Berkeley on Ordinary Objects


McDonough, Jeffrey K. “Berkeley on Ordinary Objects.” In The Bloomsbury Companion to Berkeley, edited by Bertil Belfrage Dick and Brook, 385-396. New York: Bloomsbury, 2017.
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Berkeley famously maintains that spirits and ideas exhaust the fundamental ontology of the world. How then do ordinary objects – tables and chairs, cats and dogs – fit into Berkeley’s metaphysics? Section 1 of this essay presents the core of Berkeley’s account of ordinary objects as well as a longstanding objection to that account, namely that he must deny the commonsense conviction that ordinary objects persist even when not perceived by us. Sections 2 through 4 consider three lines of response to the problem of the persistence of ordinary objects that have been attributed to Berkeley by his commentators. Finally, section 5 suggests that those three lines of response might perhaps best be seen as complementary – rather than rival – threads in Berkeley’s considered understanding of things such as birds and bees, mountains and lakes.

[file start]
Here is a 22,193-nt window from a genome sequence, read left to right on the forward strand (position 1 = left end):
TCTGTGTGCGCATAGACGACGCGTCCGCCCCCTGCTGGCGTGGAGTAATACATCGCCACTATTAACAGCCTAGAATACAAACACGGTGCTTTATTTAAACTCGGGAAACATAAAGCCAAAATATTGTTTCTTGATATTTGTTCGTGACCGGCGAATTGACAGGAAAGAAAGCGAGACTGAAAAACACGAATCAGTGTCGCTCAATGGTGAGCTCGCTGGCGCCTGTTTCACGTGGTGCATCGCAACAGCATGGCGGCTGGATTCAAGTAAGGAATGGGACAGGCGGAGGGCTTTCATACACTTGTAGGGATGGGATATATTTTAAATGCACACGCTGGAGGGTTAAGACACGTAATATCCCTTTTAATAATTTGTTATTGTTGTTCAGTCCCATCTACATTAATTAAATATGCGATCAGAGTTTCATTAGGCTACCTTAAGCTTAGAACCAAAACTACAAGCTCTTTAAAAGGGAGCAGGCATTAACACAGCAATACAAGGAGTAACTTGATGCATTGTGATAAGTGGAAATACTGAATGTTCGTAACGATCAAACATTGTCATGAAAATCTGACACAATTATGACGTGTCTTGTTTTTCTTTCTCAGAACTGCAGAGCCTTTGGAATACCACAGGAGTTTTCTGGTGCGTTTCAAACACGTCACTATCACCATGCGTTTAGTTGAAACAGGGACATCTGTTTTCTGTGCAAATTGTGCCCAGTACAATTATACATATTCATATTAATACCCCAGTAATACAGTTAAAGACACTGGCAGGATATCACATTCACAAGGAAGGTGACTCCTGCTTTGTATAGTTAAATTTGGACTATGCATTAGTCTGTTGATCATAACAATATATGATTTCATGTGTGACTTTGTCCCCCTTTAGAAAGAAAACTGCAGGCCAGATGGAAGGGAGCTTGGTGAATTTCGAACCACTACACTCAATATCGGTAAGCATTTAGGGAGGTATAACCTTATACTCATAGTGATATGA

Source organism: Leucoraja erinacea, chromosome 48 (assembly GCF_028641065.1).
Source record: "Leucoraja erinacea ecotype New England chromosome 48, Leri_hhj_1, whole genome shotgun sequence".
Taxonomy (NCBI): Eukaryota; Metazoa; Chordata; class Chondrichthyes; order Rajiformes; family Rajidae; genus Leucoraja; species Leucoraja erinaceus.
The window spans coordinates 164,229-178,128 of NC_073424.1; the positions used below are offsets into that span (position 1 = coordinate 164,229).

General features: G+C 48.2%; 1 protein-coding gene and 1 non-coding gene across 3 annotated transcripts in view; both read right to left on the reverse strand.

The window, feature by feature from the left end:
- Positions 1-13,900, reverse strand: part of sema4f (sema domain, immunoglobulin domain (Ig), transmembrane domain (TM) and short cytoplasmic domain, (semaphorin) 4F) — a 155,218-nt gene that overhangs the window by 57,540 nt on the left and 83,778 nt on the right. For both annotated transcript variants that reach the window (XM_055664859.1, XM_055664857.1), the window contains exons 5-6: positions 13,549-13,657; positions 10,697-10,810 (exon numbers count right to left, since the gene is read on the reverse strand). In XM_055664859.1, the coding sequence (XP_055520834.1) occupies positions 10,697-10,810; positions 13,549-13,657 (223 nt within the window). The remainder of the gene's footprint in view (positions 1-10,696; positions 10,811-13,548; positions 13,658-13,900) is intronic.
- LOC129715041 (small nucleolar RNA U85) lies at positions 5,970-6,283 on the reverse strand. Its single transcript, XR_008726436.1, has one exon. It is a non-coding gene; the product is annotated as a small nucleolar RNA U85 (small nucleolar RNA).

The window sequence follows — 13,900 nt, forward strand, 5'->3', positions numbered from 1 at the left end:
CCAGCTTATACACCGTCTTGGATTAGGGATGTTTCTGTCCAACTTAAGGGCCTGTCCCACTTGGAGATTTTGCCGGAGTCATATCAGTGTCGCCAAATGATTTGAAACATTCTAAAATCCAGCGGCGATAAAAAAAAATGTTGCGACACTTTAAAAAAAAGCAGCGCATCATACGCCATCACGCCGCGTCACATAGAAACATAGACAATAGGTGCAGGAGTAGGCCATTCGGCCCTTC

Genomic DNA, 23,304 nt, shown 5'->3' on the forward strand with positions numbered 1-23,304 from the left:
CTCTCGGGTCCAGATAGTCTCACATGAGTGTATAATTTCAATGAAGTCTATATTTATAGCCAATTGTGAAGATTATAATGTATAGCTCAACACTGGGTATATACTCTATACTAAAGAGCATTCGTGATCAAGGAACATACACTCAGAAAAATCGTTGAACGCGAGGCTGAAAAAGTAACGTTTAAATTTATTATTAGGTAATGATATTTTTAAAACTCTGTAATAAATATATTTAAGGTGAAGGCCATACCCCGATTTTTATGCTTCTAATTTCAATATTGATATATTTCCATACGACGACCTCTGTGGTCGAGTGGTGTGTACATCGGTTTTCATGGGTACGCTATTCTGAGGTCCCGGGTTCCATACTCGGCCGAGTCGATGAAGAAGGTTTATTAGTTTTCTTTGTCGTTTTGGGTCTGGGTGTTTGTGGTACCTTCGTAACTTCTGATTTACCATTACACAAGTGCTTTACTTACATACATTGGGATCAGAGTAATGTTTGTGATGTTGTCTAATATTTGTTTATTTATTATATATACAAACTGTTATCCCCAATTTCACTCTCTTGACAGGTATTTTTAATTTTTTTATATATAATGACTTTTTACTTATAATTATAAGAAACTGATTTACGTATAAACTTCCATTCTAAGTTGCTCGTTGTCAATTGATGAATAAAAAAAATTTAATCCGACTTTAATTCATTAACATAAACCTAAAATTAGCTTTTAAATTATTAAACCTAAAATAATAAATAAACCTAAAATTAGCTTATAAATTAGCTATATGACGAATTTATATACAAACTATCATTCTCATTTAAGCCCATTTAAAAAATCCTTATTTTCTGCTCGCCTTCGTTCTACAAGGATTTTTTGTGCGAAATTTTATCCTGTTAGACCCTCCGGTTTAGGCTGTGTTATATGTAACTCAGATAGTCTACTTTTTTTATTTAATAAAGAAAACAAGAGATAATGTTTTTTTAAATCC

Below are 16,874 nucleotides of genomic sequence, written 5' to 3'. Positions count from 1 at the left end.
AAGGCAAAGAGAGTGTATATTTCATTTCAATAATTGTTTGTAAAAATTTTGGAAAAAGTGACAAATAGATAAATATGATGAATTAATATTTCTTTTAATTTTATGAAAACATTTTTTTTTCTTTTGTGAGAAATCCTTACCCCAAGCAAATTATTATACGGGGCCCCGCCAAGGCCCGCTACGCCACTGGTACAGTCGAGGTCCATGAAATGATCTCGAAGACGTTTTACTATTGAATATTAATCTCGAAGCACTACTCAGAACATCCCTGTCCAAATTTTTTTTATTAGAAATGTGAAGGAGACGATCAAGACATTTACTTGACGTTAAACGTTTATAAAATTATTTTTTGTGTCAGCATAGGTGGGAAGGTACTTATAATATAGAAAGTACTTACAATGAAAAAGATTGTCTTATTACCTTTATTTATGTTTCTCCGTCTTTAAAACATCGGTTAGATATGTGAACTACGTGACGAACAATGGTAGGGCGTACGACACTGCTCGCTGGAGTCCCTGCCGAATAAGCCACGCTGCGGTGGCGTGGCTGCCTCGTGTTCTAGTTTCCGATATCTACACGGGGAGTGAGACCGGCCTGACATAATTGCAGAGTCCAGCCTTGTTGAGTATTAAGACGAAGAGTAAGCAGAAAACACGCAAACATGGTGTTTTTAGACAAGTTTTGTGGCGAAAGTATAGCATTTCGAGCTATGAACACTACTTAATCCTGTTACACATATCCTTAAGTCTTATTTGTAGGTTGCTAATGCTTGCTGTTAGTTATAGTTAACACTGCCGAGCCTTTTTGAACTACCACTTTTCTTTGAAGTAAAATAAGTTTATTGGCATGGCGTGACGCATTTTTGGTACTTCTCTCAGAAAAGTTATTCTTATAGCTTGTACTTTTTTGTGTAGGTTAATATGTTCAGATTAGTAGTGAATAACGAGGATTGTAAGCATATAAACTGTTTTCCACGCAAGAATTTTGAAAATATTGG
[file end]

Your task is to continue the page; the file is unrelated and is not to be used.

Last updated on 02/19/2019